Speak Out! Judicial or Non-Judicial Foreclosure Process?

Real Estate Broker/Owner with Realty Empire Incorporated

Stop foreclosure Stephanie Leon can help.

Fla. foreclosures could bypass court system.

Gov. Scott and GOP:  Want to take courts out of foreclosure process to speed it up the process and boost the economy.

Supporters of this concept already used in nearly 30 states – say it will speed foreclosures, get houses back onto the market and boost the economy.

Non-Supporters- say it puts property owns at the mercy of the banks.

Gov. Rick Scott, House Speaker Dean Cannon and Senate President Mike Haridopolos all say they are interested in considering legislation to change Florida laws so judges won’t have to referee foreclosures.

And the House Civil Justice Subcommittee on Tuesday heard a presentation on foreclosures detailing states that include courts in the process versus those that don’t.

Bottom line: Foreclosures take longer and are more expensive in states that involve courts, said state economist Amy Baker.

Right now, Florida is one of 20 States that require all foreclosures to go through the court system taking about 638 days to complete the process and ranks 6th with the highest foreclosure rate in the nation for 2011.

That’s too long, Scott said in a recent interview with the Times/Herald.

“It’s not good for anybody in the process,” he said. “It costs money. Either the homeowners lose money or the lenders lose money, and the longer it takes, it slows down what actually happens in the real market.”

Scott said he is eager to learn more about how making the switch might impact Florida’s housing market.

For point of reference, other states with high foreclosure rates such as Michigan, Arizona, California, and Nevada court action is not required. On average, foreclosure proceedings in those states take from 392 days in Arizona to 511 in California, according to a Jacksonville- based Lender Processing Center. This is just about 127 days less than Florida when compared to California, not much speedier in my opinion.

In 2010, the Florida Bankers Association pushed unsuccessfully to change the state’s law so judges didn’t need to sign off on foreclosures, a process called non-judicial foreclosure.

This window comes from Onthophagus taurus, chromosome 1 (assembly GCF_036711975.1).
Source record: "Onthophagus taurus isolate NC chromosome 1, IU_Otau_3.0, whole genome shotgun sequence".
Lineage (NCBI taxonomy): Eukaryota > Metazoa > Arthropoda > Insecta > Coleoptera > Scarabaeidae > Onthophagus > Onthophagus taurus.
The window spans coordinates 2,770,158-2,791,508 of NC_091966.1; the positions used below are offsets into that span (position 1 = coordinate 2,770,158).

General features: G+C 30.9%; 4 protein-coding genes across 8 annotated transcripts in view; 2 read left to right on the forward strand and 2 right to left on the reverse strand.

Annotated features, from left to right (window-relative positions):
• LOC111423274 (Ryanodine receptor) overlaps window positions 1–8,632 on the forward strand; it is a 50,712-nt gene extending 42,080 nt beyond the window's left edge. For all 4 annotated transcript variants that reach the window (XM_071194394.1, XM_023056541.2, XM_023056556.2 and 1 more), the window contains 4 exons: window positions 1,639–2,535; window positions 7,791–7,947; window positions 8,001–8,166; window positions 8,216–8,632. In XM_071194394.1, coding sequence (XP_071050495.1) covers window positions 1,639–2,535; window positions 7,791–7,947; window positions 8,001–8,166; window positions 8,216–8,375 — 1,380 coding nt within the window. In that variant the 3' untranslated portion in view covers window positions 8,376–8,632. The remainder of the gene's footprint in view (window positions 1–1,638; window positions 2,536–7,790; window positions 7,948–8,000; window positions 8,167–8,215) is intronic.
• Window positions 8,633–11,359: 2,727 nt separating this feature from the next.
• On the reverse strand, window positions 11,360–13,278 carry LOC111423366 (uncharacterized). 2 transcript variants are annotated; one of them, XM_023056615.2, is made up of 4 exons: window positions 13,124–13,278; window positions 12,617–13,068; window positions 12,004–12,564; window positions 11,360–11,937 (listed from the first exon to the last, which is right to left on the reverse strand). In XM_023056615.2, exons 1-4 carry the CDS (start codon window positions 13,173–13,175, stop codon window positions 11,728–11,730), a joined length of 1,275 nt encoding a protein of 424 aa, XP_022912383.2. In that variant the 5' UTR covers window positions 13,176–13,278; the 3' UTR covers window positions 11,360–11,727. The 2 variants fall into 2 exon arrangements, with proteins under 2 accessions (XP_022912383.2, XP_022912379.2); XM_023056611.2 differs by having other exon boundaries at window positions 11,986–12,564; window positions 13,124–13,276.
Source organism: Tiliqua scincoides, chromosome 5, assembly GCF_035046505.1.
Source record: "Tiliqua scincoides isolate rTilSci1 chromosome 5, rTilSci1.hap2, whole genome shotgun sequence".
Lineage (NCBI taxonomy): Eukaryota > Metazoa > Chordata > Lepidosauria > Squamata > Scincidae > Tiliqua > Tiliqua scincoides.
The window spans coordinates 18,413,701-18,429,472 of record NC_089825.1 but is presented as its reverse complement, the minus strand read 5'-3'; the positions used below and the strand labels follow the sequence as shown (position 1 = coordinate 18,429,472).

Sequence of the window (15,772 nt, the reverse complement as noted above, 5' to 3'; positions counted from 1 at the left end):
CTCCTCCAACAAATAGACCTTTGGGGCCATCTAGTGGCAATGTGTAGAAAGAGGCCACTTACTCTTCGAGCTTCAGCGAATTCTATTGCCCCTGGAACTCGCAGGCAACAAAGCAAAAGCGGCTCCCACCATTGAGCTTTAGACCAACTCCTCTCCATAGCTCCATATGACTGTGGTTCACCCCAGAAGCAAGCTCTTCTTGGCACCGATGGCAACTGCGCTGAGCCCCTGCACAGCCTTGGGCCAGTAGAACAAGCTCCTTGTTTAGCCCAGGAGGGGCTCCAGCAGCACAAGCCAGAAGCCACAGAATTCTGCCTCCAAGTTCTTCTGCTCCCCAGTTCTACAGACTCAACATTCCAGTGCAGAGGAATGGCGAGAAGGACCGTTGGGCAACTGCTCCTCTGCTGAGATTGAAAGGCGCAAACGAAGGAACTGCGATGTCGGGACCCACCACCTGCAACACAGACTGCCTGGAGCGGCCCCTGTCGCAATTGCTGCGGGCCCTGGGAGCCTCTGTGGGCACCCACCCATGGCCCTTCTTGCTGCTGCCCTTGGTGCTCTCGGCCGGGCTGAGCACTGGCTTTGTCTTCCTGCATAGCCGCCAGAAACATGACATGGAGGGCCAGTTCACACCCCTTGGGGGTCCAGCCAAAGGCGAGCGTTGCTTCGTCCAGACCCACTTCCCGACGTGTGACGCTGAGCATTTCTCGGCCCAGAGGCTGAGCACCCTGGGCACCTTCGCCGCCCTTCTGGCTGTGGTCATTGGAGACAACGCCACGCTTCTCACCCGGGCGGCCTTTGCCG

Are you for or against the change?  Not from Florida, than how does your state complete the foreclosure process Judicial or Non-Judicial?

I want to know what others think or feel about this… So, make sure to drop me a comment to Speak Out about this supposed change in the Florida legislation or to offer insight from other states.

I look forward to hearing from you J


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Stephanie Leon

Real Estate Broker
Realty Empire

6625 Miami Lakes Dr.
Miami Lakes, FL 33014

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Lloyd Binen
Certified Realty Services - Saratoga, CA
Silicon Valley Realtor since 1976; 408-373-4411

Non judicial foreclosures for residential property is the norm in Silicon Valley. We use Deeds of Trust not mortgages so the non judicial foreclosures is not too complex.

Sep 22, 2011 05:04 PM #1
Jan Green
Value Added Service, 602-620-2699 - Scottsdale, AZ
HomeSmart Elite Group, REALTOR®, EcoBroker, GREEN

We also use Deeds of Trust and we are a non-judicial state and I can tell you we're getting through this economy and housing market in record time.  They need to make changes in Florida to get this over, and fast! 

Sep 22, 2011 05:07 PM #2
Stephanie Leon | Miami Lakes Realtor®
Realty Empire Incorporated - Miami Lakes, FL
Turning For Sale Into SOLD!

Thanks Jan and Lloyd.. That is good to know.. 

However, I have a question.. How are homeowners rights protected and how do they fight to keep their homes? How long does it take in your non-judicial states?

Sep 23, 2011 03:38 PM #3
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Stephanie Leon | Miami Lakes Realtor®

Turning For Sale Into SOLD!
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